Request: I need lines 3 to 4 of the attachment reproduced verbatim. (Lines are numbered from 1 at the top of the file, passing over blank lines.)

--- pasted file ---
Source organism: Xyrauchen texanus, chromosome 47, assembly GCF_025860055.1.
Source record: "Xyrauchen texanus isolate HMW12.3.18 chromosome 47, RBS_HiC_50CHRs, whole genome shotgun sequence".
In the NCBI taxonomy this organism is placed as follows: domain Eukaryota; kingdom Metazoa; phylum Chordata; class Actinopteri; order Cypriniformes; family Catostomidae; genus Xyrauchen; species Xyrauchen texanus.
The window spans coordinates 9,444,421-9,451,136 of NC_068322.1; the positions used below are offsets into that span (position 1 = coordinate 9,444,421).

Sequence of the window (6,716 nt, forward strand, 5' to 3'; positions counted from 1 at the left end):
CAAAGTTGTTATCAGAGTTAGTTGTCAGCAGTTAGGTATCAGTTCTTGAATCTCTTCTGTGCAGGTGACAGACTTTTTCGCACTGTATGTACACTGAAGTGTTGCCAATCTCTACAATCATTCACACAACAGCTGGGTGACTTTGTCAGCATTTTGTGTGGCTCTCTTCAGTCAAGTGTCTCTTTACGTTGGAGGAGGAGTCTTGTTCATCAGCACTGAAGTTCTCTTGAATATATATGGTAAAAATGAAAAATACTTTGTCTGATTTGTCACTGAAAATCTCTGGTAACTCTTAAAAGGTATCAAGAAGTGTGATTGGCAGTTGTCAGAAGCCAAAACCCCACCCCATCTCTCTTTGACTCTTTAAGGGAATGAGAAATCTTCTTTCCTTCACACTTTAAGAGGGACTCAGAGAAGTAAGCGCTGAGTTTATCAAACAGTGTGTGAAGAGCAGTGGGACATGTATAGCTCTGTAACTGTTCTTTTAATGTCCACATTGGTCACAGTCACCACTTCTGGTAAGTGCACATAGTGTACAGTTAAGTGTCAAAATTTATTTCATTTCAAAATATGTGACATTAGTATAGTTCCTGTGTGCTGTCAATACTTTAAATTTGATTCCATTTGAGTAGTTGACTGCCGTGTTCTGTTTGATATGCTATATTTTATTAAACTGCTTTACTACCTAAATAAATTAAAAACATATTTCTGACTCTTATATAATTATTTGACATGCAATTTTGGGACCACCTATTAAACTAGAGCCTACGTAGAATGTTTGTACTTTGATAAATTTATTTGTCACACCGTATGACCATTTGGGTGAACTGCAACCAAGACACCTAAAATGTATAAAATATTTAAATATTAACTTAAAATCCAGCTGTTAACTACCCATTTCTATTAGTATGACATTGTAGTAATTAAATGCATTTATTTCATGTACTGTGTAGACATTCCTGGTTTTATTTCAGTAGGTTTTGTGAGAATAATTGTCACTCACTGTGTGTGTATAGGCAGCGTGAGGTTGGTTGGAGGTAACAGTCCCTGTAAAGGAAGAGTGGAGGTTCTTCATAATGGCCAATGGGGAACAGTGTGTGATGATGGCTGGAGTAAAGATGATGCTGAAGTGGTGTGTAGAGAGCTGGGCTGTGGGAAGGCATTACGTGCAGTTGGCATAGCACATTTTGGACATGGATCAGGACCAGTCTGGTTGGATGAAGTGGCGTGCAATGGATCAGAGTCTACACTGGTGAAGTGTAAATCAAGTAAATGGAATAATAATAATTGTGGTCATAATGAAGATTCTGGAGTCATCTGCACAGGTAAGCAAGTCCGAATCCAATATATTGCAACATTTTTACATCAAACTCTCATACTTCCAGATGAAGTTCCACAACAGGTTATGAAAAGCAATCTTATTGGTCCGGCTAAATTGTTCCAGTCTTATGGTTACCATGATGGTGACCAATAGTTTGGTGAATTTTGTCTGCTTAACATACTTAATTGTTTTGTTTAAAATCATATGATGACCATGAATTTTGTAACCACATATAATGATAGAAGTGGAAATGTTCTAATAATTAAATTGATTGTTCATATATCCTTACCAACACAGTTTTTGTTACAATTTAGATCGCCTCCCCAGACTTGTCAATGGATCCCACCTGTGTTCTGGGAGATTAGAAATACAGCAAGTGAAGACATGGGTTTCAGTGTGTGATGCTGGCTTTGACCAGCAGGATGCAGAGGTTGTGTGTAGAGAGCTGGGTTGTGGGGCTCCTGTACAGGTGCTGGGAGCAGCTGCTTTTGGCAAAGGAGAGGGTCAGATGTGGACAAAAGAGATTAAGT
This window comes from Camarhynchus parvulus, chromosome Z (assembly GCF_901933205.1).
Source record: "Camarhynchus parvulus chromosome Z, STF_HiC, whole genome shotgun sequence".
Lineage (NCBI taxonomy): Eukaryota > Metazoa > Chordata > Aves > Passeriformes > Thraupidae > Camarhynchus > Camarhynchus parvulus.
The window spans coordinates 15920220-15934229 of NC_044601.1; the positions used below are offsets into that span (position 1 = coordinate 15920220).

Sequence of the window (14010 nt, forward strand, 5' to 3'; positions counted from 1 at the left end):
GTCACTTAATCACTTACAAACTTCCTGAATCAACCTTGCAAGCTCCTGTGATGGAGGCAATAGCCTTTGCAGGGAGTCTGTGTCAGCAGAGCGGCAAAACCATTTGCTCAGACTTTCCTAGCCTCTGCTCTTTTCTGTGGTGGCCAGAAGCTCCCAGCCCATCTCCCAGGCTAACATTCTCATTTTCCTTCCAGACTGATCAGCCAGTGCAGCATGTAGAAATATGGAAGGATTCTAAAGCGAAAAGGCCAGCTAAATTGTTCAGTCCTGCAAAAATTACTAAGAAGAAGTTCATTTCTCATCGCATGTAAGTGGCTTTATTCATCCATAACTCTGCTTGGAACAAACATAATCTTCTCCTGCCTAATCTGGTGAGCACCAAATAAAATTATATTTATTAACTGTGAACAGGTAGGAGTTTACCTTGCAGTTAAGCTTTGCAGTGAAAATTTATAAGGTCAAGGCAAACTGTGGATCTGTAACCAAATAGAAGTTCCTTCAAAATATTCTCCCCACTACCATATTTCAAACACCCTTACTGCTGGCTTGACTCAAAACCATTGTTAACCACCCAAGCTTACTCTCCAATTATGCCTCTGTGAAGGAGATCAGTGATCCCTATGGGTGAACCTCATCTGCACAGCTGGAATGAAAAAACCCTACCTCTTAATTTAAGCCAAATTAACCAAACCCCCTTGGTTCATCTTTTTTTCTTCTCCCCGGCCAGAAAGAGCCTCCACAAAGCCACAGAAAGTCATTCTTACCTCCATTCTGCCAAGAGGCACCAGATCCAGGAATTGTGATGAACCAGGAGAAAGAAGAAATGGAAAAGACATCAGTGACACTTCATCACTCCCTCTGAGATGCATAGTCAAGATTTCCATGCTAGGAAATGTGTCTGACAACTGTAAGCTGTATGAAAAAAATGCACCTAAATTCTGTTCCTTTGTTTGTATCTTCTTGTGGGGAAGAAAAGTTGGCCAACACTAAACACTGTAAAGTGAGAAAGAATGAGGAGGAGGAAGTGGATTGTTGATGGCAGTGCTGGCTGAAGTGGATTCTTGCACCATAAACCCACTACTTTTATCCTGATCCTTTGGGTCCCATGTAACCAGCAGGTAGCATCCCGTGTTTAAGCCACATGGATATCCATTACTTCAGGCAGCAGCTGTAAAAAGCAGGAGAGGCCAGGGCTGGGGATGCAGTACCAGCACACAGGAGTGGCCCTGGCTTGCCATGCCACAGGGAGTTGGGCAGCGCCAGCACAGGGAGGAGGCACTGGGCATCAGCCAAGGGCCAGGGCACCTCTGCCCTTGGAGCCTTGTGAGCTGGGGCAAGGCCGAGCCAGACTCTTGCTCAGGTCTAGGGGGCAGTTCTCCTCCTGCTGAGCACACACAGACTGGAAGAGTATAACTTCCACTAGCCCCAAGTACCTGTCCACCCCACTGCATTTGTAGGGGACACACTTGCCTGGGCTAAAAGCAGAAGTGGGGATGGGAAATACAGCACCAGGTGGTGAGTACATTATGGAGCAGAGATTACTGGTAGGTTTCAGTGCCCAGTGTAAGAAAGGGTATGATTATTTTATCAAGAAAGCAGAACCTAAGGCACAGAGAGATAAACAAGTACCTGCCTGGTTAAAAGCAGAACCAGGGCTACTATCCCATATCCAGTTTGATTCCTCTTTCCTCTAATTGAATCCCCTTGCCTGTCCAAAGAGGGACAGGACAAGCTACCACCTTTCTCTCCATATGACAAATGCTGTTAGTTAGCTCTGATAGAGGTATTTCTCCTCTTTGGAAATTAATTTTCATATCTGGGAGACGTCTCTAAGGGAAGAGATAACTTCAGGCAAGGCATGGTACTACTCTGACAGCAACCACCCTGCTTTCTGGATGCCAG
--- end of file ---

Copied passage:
In the NCBI taxonomy this organism is placed as follows: domain Eukaryota; kingdom Metazoa; phylum Chordata; class Actinopteri; order Cypriniformes; family Catostomidae; genus Xyrauchen; species Xyrauchen texanus.
The window spans coordinates 9,444,421-9,451,136 of NC_068322.1; the positions used below are offsets into that span (position 1 = coordinate 9,444,421).